Sweet 16 Seed Statistics for NCAA Tournament
by Trevor Whenham - 3/26/2014
As we await the start of the second week of the NCAA Tournament, here are some March Madness Sweet 16 seed statistics to help you get a sense of what to expect the rest of the way this year - at least from a historical basis:
The No. 1s
We have only had four No. 1 seeds make it to the Final Four once, and with Wichita State out already that obviously isn't going to happen this time around, either. What could happen, though, is something that has happened three times before, and twice in the 64-team era - a Final Four without a single No. 1. In an interesting twist, each of the three times it has happened, two teams that are still alive this year were among the finalists, and one currently-surviving team was the winner - Louisville won in 1980, with UCLA also there, Florida won with UCLA there again in 2006, and in 2011 UConn won and Kentucky was in the Final Four.
All of the non-No. 1 seeds in the South and East regions have a chance to match a feat that only Arizona in 1997 has pulled off - beating three No. 1 seeds en route to the title. It's obviously a very tough thing to do, and so much has to work out just right for it to happen, but the squad that has the best chance of pulling it off this year is Michigan State. They get their first shot in the Sweet 16 against Virginia, then they would face Florida in the Final Four and Arizona in the final.
If Arizona does make it to the final then we would have the chance to see two No. 1 seeds meet in the final for the seventh time overall and the sixth since the field expanded to 64 teams. It hasn't happened since 2008, though it happened three times in four years ending with that year. Current survivors Florida (2006) and UConn (1999) have won these battles of top teams, and Michigan (1993) lost one. North Carolina has won three of the six power matchups.
Florida has the chance to be the seventh team in the full-field era to enter the tournament as the top-ranked team in the AP poll and go on to win the title. The Gators did it in 2007 as well, and Kentucky in 2012 was the most recent to do it.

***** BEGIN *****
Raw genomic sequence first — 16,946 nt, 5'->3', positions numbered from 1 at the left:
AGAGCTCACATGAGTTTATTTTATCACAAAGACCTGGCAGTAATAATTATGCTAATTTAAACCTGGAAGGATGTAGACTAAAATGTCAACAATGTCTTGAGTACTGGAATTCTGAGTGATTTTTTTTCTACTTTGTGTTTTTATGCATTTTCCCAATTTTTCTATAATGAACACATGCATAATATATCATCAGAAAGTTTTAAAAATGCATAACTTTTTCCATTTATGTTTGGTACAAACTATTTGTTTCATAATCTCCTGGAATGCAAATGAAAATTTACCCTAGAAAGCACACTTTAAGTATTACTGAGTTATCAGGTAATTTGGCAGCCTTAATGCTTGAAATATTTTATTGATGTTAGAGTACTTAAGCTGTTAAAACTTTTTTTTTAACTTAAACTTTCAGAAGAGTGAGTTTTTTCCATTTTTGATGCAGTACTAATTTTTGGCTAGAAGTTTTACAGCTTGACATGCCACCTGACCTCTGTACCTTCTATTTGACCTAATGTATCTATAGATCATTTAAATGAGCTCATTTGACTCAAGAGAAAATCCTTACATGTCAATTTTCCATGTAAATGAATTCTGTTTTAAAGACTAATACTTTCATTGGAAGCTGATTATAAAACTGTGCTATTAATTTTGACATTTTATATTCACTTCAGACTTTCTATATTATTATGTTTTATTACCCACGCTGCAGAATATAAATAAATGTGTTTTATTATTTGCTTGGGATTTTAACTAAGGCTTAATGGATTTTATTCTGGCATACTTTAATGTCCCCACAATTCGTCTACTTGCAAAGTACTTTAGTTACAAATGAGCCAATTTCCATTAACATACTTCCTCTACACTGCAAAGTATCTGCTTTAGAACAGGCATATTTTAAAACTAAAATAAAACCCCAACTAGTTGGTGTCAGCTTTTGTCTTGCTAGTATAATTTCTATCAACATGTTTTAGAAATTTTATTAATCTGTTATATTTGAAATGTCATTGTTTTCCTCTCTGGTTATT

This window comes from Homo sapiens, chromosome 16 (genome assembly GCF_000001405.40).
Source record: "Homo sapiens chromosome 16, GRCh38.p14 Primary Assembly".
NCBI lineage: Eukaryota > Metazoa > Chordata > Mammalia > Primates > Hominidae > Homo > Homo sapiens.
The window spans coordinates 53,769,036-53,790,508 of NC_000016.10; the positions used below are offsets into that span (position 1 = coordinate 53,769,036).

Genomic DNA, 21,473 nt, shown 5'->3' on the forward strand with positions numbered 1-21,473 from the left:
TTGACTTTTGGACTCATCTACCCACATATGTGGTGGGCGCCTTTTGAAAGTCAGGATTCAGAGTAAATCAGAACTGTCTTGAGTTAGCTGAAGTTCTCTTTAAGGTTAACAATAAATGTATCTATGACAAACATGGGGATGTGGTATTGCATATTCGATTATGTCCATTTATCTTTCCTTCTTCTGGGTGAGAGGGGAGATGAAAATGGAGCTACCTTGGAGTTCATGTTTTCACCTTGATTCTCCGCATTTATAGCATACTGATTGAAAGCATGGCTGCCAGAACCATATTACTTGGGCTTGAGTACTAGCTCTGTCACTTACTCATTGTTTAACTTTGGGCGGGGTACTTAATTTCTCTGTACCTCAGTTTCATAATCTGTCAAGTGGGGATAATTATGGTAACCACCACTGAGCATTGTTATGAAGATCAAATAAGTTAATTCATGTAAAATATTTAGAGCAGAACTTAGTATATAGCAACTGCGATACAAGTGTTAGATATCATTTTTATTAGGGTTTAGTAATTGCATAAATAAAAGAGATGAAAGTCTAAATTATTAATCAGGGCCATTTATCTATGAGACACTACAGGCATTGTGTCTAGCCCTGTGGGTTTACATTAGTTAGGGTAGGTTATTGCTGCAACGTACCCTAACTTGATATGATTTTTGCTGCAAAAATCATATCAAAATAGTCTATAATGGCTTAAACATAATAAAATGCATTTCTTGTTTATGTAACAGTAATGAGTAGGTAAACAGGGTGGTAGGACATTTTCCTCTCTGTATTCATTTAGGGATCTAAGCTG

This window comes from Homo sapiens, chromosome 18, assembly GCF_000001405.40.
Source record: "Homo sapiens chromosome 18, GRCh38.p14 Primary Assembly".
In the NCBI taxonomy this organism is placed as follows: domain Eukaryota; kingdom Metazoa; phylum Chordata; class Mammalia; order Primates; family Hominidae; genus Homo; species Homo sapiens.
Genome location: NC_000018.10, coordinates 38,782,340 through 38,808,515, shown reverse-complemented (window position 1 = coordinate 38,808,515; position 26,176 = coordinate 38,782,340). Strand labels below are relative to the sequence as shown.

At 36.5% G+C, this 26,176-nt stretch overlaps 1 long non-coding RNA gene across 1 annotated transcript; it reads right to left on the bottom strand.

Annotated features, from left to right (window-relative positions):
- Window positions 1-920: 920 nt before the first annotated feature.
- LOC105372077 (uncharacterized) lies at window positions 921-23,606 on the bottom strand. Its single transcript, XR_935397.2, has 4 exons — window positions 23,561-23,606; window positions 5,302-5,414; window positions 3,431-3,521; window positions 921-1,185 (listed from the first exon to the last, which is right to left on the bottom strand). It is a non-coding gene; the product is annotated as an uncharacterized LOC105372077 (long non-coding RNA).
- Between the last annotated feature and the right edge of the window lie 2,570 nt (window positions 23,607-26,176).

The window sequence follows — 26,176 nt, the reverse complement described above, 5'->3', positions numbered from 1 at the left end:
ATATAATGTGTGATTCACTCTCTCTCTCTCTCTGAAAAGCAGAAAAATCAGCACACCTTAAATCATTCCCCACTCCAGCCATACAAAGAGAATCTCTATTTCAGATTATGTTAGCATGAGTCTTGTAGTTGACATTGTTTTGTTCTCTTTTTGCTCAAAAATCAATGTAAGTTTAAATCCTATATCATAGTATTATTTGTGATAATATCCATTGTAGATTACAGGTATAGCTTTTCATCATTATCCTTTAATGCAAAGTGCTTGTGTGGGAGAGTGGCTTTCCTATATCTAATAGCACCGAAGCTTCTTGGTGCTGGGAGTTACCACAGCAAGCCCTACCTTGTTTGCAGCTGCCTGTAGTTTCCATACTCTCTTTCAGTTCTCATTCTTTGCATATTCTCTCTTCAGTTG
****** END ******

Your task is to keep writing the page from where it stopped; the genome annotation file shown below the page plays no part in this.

The rest of the field
The lowest seed ever to win a Sweet 16 game was No. 12 Missouri, who beat UCLA in 2002. That's a record that will stand for another year. Dayton and Tennessee both have a shot at joining the other five No. 11 seeds that have advanced to the Elite Eight in the past. VCU was the last to do it in 2011, and like them Dayton will have to they beat a No. 10 in doing so. Before that it was George Mason, who beat Wichita State in 2006, in our first real introduction in the modern era to the Shockers.
Both VCU and George Mason weren't done winning after the Sweet 16. Along with LSU in 1986, they are the only three teams to make the Final Four as No. 11 seeds, though none of the three went any further.
No. 1 seeds have fallen behind expectations this year. Since 1985 there have been 116 No. 1 seeds, and 101 have made it at least to the Sweet 16. That is 3.48 per year, so the three this year is below expectations. The two No. 2 seeds still alive is below the 2.59 per year that we have come to expect as well. The No. 4 line seemed particularly strong this year, and it has proven to be since it is the only seed with all four teams still alive. 1.76 No. 4 teams per year have advanced, so this is far above expectations. The No. 8, 10 and 11 seeds are also above expectations this year.
When we move on to the Elite Eight we have seen over the last 29 years, an average of 2.76 No. 1 seeds, 1.86 No. 2 squads, and 1.03 from the three line. The No. 3s are sure to fall below expectations as only Iowa State survives, but the other two are possible, though there is no room for error for either seed.
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